The post-November 1 wish lists of major political parties

The post-November 1 wish lists of major political parties
ANC President Cyril Ramaphosa. (Photo: Gallo Images / Papi Morake) | EFF leader Julius Malema. (Photo: Gallo Images / Sharon Seretlo) | DA leader John Steenhuisen. (Photo: Gallo Images / Brenton Geach)

As South Africans prepare to head to the polls for the country’s local government elections on Monday, 1 November, here are some outcomes that the major political parties will no doubt be hoping for.

The run-up to elections tends to be drawn out. It has been different this time. Good announced Brett Herron as its mayoral candidate for Cape Town the day before the Democratic Alliance (DA) unveiled its Metro mayoral candidates in late August. The DA put up its posters in early September to win the first salvo in the battle for street-pole prime property.

It has been such a tumultuous, albeit shorter, campaign that one forgets that the ANC bungled its list application process, and was given a second chance to fix its mess. The Freedom Front Plus (FF+) was also out of the starting blocks quickly.

President Cyril Ramaphosa has been the anchor of the ANC campaign and has rolled up his sleeves and traversed the population-rich centres of SA to drum up support for the party. Load shedding, truck driver highway blockades and water shortages have blemished the final lap for the ANC.

The DA gets best marks for campaign readiness, but one of the problems with being first to put up posters is that they are likely not to stay in place – or in shape – for the duration of the campaign.

More worryingly for the DA was the poster blunder in Phoenix, not to mention leader John Steenhuisen’s controversial and much-debated facial expression during an infamous rant by Gareth Cliff during a podcast debate.

The EFF’s Julius Malema is the fittest and most energetic of the three main leaders. He has covered the length and breadth of this country, drawing impressive crowds. On some days, he held events in four municipalities. He also rolled out King Dalindyebo at a rally in Mthatha. Dalindyebo was grateful for Malema’s gift to him – a Mercedes SUV.

The Inkatha Freedom Party (IFP) and the FF+ have concentrated on their core supporters and the parts of the country where they are likely to do best. There have been precious few missteps. Do not be surprised if they outperform expectations on Monday.

ActionSA has run a good campaign. It has focused on only six municipalities. It also got a lot of publicity with the ward ballot saga, where its abbreviated name did not appear on the final ballot paper.

This is a unique election, in which the two largest parties are vulnerable. Other relatively established parties such as the Congress of the People (Cope), the United Democratic Movement (UDM) and the African Independent Congress (AIC) seem to be walking into this election with their guards down.

ANC Wish List


The ANC will believe that Buffalo City will replace Cape Town as the least competitive metro in the country. It will be very concerned if it cannot win an outright majority in Mangaung and eThekwini, and will hope that, even if it falls below 50% in the three Gauteng metros, there will be significant daylight compared with it and the chasing pack and that it will be in the best position to form a new government that will let it hold Johannesburg and Ekurhuleni and crucially take over the capital metro (with the support of the EFF in the latter).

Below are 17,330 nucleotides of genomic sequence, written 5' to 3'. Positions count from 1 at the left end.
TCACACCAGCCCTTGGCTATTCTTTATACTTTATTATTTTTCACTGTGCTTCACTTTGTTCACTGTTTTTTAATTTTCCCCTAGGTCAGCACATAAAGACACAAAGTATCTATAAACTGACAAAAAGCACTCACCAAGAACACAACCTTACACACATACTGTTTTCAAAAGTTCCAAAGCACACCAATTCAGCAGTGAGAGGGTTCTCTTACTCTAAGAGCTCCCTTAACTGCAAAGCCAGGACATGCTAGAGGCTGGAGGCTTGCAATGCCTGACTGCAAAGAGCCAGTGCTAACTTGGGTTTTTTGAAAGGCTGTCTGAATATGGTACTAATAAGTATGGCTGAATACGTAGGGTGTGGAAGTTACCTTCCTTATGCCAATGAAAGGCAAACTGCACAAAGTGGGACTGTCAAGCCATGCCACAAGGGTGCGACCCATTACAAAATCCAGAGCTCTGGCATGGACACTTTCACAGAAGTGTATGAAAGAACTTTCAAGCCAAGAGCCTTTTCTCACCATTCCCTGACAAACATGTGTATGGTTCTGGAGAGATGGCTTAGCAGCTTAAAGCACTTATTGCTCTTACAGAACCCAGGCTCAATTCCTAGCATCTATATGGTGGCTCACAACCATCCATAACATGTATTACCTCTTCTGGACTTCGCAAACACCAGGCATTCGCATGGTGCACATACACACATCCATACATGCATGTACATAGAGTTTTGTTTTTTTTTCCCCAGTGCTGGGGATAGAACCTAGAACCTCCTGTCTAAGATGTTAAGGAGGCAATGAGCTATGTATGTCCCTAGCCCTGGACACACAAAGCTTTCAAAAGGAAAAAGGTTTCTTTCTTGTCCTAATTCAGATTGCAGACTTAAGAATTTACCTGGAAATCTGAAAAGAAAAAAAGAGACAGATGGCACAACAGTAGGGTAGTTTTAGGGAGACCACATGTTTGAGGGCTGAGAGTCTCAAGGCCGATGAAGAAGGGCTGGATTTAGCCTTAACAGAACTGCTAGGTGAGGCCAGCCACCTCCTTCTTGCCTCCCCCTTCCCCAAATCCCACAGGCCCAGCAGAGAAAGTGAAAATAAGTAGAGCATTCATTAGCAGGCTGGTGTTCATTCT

In Nelson Mandela Bay, it will hope that new parties like Khusta Jack’s Abantu Integrity Movement (AIM) and The Northern Alliance hurt the DA and that a party like the Patriotic Alliance replicates what it did to the DA in the north of the country in the northern part of the metro and that it finishes ahead of the DA and takes back the metro.

Gauteng: The party will be desperate to receive more than 50% of the vote in Emfuleni (Vanderbijlpark) and also retain control of Mogale City (Krugersdorp), this time without coalition partners.

Limpopo: This was the most solid province for the ANC in 2019. The ANC will not be concerned about losing municipalities here and will believe it can regain control of Modimolle-Mookgophong and Thabazimbi.

North West: The party believes its support in Ikageng township in Potchefstroom and in JB Marks and Mahikeng will be resolute enough to withstand the current turbulent storms. In Rustenburg it will face off against an emboldened EFF and a variety of local parties. If it gets below 50% again, it will be able to find coalition partners to dance with to some platinum vinyl.

Mpumalanga: In Steve Tshwete (Middelburg) the party will hope that the insurgent local party, the DA’s and the EFF’s efforts are blunted and it ekes out a majority win again. Bushbuckridge is one place where a wounded ANC will be sure that it will grow, rather than decline, as the official opposition in that municipality.

Free State: The ANC will believe that another key municipality is in Metsimaholo (Sasolburg) as the South African Communist Party (SACP) kissed and made up. The party is still likely to fall short of a majority and will hope enough allies get in to avoid it having to go cap in hand to the EFF. The ANC will hope that it can fend off the Maluti-A-Phofung 16 Civic Movement (MAP16) in Phuthaditjhaba and hold the municipality.

Eastern Cape: This province was very good to the ANC in 2019. The ANC will hope that that love extends to the western party of the Eastern Cape and that it holds on to Beyers Naudé (Graaff-Reinet) and Kou-Kamma (Kareedouw) and brings the DA under 50% in Kouga (Jeffreys Bay).

Western Cape: It will hope for outright wins in Oudtshoorn and Matzikama (Vredendal) and continue to hold power in the Central Karoo District (Beaufort West, Prince Albert and Laingsburg).

Northern Cape: In the last election the ANC lost power in two municipalities and fell below 50% in a third. It goes into this election in control of every municipality and Premier Zamani Saul will be desperate to keep it that way.